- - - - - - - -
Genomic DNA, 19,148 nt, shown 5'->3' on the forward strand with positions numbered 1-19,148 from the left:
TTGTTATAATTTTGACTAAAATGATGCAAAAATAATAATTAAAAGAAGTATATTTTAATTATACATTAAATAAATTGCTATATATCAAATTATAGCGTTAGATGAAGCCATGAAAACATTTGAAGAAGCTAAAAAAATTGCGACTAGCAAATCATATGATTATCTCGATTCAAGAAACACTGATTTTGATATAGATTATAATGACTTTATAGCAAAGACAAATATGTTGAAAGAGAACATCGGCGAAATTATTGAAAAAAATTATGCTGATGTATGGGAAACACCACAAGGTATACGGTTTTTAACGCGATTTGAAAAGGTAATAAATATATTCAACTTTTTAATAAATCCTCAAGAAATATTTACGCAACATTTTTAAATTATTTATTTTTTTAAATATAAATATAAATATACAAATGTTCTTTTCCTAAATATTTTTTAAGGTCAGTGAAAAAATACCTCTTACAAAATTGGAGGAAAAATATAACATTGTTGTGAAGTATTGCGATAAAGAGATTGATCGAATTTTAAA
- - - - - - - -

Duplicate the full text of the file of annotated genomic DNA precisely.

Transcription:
Genomic DNA, 19,148 nt, shown 5'->3' on the forward strand with positions numbered 1-19,148 from the left:
TTGTTATAATTTTGACTAAAATGATGCAAAAATAATAATTAAAAGAAGTATATTTTAATTATACATTAAATAAATTGCTATATATCAAATTATAGCGTTAGATGAAGCCATGAAAACATTTGAAGAAGCTAAAAAAATTGCGACTAGCAAATCATATGATTATCTCGATTCAAGAAACACTGATTTTGATATAGATTATAATGACTTTATAGCAAAGACAAATATGTTGAAAGAGAACATCGGCGAAATTATTGAAAAAAATTATGCTGATGTATGGGAAACACCACAAGGTATACGGTTTTTAACGCGATTTGAAAAGGTAATAAATATATTCAACTTTTTAATAAATCCTCAAGAAATATTTACGCAACATTTTTAAATTATTTATTTTTTTAAATATAAATATAAATATACAAATGTTCTTTTCCTAAATATTTTTTAAGGTCAGTGAAAAAATACCTCTTACAAAATTGGAGGAAAAATATAACATTGTTGTGAAGTATTGCGATAAAGAGATTGATCGAATTTTAAA